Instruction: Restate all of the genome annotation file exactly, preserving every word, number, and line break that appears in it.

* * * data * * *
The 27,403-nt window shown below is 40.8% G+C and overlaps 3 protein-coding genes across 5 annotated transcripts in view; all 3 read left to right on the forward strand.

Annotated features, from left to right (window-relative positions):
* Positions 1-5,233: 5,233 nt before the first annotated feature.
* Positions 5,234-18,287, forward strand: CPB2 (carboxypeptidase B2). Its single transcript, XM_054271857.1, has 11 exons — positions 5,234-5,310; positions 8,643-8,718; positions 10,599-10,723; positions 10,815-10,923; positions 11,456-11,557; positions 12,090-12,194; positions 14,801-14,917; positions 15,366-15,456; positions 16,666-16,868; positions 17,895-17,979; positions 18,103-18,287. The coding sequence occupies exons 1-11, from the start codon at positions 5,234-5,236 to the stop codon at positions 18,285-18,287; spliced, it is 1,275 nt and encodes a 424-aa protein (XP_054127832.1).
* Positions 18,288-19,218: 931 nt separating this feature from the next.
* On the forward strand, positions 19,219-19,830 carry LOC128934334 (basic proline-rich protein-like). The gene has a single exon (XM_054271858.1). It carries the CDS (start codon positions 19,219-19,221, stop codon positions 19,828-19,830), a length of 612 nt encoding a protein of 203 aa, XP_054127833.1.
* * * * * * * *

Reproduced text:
The 27,403-nt window shown below is 40.8% G+C and overlaps 3 protein-coding genes across 5 annotated transcripts in view; all 3 read left to right on the forward strand.

Annotated features, from left to right (window-relative positions):
* Positions 1-5,233: 5,233 nt before the first annotated feature.
* Positions 5,234-18,287, forward strand: CPB2 (carboxypeptidase B2). Its single transcript, XM_054271857.1, has 11 exons — positions 5,234-5,310; positions 8,643-8,718; positions 10,599-10,723; positions 10,815-10,923; positions 11,456-11,557; positions 12,090-12,194; positions 14,801-14,917; positions 15,366-15,456; positions 16,666-16,868; positions 17,895-17,979; positions 18,103-18,287. The coding sequence occupies exons 1-11, from the start codon at positions 5,234-5,236 to the stop codon at positions 18,285-18,287; spliced, it is 1,275 nt and encodes a 424-aa protein (XP_054127832.1).
* Positions 18,288-19,218: 931 nt separating this feature from the next.
* On the forward strand, positions 19,219-19,830 carry LOC128934334 (basic proline-rich protein-like). The gene has a single exon (XM_054271858.1). It carries the CDS (start codon positions 19,219-19,221, stop codon positions 19,828-19,830), a length of 612 nt encoding a protein of 203 aa, XP_054127833.1.